It happened about a week after Tiffany A. Smith took over a funeral home that has been a fixture of downtown Overland for 80 years.
An elderly white man, with the help of a walker, came in to the lobby demanding to talk with the person in charge.
“That would be me,” Smith told the man.
“No, you’re not the guy in charge,” he said. The man wanted to know what happened to the money he had given the former owners for a prepaid funeral.
But Smith never got the chance to help him sort it out. He left in a huff. Smith thinks she wasn’t the white male funeral director he was expecting.
It was an early indicator of the challenges Smith was going to face taking over a funeral home operated by whites in a part of the St. Louis region that, while becoming more racially and ethnically diverse, remains primarily Caucasian.
“My business has grown, but not as much as I’d have liked,” said Smith, who bought the funeral home in September 2013. “It’s been a challenge branching out in this neighborhood. I’ve got to get people to step outside their prejudice.
“To unite people through death.”
The funeral business remains one of the most segregated in the country. Blacks and whites generally worship separately, so it’s no surprise those divisions also pertain to the rituals of death.
There are historic reasons for the separation, as well. Blacks saw the funeral business as an opportunity to succeed in an industry where whites initially did not want to handle the services of African-Americans.
It is an industry that grew out of the Civil War battlefields, where blacks were trained alongside whites to embalm the fallen because the number of soldiers killed was too great to handle otherwise.
But Smith, 34, is looking to the future, not the past, as she seeks to break down that racial divide.
WRITING HER OWN TICKET
Smith started in the funeral business at age 19. She was eager to grow up, graduating a year early from Cleveland Naval Junior ROTC Academy, then enrolling in a nursing program at Maryville University.
“I absolutely hated it,” Smith said. “I felt boxed in. I want to write my own ticket, see how far I can go.”
Her cousin, a beautician, did work for a funeral director in Hazelwood. She suggested Smith talk with him about a job. He offered her an apprenticeship.
Quickly, Smith knew she had made the right move. She loved building relationships, helping people in pain find comfort.
Smith’s career path is reflective of demographic changes within the profession.
In 1976, when figures were first kept by the American Board of Funeral Service Education, 13 percent of those graduating from accredited funeral service schools were women. By 2013, it was almost 56 percent. About 15 percent of graduates are African-Americans. Of those, nearly 58 percent are women.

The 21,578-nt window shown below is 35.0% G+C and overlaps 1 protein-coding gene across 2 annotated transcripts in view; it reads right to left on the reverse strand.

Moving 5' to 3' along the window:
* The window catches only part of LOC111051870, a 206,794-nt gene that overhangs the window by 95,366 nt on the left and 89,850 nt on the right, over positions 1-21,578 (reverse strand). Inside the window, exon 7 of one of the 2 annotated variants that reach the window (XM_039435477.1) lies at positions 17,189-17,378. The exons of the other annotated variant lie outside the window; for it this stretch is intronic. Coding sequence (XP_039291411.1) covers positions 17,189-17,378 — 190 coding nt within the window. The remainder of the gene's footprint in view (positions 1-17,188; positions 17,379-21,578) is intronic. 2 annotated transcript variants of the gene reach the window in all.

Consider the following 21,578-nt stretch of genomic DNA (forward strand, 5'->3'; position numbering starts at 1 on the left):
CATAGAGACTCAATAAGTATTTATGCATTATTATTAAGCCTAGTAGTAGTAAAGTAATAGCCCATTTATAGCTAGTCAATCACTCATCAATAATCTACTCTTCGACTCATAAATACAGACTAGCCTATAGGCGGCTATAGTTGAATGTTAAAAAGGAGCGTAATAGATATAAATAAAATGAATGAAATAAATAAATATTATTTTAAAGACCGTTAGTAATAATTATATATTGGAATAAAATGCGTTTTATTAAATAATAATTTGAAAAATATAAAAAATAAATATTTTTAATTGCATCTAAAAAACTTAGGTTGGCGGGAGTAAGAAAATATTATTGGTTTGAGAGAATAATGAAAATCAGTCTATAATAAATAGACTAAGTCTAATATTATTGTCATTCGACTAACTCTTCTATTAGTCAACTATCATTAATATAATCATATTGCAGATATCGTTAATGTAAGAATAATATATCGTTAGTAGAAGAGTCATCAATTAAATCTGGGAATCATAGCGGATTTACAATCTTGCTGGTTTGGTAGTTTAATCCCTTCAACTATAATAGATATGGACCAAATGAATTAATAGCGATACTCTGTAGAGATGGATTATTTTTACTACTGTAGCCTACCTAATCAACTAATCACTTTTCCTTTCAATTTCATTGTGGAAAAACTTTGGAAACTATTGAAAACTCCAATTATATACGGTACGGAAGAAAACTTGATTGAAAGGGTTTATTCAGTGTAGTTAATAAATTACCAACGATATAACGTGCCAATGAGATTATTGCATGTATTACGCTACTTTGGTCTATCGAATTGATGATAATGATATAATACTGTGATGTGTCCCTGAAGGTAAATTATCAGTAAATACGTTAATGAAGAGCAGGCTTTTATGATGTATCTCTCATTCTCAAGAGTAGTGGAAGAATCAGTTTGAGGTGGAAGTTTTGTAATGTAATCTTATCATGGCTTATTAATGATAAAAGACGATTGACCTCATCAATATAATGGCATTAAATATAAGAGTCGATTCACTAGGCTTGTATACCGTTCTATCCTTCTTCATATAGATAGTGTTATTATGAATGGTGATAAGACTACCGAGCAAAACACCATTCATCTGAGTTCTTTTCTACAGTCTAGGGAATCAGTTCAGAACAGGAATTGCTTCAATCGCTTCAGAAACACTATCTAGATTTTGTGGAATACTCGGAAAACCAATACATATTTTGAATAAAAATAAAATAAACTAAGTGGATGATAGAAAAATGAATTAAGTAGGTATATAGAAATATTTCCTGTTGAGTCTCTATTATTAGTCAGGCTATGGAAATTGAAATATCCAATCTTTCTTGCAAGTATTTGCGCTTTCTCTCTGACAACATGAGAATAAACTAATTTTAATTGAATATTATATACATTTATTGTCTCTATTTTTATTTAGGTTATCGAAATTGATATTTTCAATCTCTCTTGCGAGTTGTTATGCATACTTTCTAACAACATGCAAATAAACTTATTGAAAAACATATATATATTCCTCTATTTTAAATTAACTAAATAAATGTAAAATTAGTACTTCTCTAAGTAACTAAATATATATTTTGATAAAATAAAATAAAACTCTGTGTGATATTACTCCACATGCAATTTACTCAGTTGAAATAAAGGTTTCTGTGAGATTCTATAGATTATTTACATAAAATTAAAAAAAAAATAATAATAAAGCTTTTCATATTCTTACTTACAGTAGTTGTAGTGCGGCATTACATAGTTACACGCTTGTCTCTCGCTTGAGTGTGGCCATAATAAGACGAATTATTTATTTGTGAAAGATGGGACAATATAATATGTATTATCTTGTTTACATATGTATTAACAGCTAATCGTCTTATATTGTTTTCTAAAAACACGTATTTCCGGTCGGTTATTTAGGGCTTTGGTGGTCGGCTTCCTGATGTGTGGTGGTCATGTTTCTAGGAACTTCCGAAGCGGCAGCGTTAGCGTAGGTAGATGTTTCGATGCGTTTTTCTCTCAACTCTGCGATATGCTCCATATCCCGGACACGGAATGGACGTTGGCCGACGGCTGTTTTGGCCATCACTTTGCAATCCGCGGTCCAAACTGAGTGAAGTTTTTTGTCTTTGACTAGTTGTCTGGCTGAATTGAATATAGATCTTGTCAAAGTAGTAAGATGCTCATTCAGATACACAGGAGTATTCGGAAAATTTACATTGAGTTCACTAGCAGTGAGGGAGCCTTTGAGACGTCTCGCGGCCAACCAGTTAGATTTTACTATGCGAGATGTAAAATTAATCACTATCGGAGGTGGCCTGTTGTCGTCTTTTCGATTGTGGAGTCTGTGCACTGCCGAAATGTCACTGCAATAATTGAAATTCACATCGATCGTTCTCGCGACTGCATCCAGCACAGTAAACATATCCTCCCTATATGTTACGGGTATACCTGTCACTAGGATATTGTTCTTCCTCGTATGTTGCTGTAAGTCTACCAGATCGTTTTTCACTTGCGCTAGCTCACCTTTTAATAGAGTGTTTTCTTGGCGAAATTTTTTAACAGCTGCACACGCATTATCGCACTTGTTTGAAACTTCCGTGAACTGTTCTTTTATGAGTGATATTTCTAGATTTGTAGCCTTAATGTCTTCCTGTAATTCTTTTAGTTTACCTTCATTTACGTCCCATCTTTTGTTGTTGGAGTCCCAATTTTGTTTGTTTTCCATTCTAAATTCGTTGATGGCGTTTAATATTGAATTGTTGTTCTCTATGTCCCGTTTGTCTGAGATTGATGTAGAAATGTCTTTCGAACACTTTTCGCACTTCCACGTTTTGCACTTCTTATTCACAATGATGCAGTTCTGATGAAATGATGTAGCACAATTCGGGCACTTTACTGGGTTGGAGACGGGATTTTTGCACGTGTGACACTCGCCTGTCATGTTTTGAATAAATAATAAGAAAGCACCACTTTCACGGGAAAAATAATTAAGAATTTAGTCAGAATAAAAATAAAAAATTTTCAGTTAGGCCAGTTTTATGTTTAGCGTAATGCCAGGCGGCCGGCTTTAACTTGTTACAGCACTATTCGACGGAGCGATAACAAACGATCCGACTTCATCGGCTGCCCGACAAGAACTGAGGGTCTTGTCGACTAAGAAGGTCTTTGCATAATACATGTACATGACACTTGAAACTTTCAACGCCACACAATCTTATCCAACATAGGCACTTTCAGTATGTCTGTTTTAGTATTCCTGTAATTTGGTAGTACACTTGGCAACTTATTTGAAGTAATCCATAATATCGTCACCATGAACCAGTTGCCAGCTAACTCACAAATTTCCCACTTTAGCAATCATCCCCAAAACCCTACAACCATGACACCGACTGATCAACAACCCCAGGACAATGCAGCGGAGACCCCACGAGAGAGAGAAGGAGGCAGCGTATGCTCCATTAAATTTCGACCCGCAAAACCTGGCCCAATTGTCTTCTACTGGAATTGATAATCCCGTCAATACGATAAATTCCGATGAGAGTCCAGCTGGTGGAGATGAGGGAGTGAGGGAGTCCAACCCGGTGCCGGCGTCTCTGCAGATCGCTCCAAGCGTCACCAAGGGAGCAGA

Elleanor Starks founded 100 Black Women of Funeral Service in 1993, a support network for minorities who work in the industry. Many women who entered the profession did so coming out of health care, like Smith did.
“They always wanted to do something that takes them to that next level of caring,” said Starks, of Orlando, Fla. “Funeral service kind of encompasses a woman’s life and makes them a better fit. They’re not afraid to wipe away tears or put an arm around someone, or counsel them during a healing period.”
Smith learned while studying to be a funeral director how important that can be for a grieving family member.
On June 9, 2001, Smith’s mother was killed. An ex-boyfriend attacked her with a knife, stabbing her 36 times. Smith remembers taking her grandmother to a north St. Louis funeral home to arrange services.
“I was sitting there knowing that my mom was back there, with all those stab wounds and ripped to pieces by an autopsy,” Smith said.
The process felt cold, impersonal, like the funeral director was going down a checklist.
“The hardest part was getting my grandmother through it.”
Smith became licensed as a funeral director then embalmer. She struck out on her own in 2010, opening an embalming service for other funeral homes. For three years, she ran her business out of a small storefront in Hazelwood. But she kept thinking bigger, and asked her real estate agent for help.
“I think I found a place,” the agent said. The Baumann Colonial Chapel in Overland had closed, with its directors joining up with a nearby funeral home.
The building was for sale.
CHANGE AND TRADITION
Overland, in north St. Louis County, like the other small municipalities in this part of the region, continues to shift in demographics.
In 2000, the town of about 16,800 was nearly 84 percent white, compared to 73 percent a decade later. While Overland, like much of North County, continues to lose population, the drop was slowed by an increase in minorities. The percentage of Hispanics tripled, to 6.4 percent by 2010, and blacks jumped to 16.4 percent, compared to 11.2 percent.